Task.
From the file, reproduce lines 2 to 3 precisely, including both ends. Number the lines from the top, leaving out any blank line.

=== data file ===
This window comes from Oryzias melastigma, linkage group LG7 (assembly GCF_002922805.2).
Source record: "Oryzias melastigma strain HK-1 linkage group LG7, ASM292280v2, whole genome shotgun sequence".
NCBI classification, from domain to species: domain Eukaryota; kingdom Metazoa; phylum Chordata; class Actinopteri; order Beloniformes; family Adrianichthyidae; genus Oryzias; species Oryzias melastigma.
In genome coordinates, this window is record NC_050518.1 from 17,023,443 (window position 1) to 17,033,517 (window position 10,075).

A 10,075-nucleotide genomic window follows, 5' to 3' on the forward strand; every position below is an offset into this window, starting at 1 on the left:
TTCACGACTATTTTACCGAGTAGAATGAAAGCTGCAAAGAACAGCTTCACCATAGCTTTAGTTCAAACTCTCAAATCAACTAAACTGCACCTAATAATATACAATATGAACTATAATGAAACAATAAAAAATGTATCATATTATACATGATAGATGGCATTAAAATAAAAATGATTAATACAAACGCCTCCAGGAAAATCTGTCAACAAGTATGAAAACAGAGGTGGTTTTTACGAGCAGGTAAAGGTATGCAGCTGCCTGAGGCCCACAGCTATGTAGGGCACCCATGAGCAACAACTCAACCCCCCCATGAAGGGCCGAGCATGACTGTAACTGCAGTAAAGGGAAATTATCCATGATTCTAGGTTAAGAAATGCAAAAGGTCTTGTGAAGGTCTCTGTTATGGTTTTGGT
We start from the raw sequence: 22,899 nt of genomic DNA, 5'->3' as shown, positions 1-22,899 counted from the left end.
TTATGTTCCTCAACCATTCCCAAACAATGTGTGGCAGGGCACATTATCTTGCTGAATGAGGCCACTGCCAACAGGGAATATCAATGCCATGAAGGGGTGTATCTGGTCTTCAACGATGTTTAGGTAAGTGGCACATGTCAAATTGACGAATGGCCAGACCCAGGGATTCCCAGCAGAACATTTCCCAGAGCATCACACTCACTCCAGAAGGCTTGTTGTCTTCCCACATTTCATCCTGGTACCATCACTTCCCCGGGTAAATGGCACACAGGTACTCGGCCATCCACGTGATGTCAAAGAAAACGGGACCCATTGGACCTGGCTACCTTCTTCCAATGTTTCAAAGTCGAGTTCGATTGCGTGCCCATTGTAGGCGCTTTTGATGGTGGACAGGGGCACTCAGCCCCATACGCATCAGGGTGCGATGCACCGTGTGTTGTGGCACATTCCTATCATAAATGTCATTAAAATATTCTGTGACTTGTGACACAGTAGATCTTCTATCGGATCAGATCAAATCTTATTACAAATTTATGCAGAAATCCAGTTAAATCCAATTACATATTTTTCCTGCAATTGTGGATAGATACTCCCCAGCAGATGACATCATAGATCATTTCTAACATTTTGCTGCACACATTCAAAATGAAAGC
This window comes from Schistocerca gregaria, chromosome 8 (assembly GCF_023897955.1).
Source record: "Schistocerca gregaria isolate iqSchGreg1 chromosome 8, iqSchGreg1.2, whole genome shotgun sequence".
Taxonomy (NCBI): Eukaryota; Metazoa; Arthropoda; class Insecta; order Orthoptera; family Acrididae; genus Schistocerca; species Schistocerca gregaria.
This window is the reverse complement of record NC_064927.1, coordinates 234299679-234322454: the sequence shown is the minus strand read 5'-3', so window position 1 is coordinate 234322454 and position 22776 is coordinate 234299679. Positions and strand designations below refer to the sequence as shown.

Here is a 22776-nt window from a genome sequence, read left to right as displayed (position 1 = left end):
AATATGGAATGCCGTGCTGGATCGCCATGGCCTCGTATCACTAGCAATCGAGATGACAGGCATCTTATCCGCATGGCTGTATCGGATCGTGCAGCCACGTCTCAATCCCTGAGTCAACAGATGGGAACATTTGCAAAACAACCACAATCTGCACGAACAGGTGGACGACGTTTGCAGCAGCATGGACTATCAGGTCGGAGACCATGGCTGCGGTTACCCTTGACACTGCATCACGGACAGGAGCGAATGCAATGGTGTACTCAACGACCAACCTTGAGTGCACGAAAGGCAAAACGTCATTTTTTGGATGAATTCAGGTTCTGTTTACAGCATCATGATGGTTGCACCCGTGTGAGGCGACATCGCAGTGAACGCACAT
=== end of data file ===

Source record: "Oryzias melastigma strain HK-1 linkage group LG7, ASM292280v2, whole genome shotgun sequence".
NCBI classification, from domain to species: domain Eukaryota; kingdom Metazoa; phylum Chordata; class Actinopteri; order Beloniformes; family Adrianichthyidae; genus Oryzias; species Oryzias melastigma.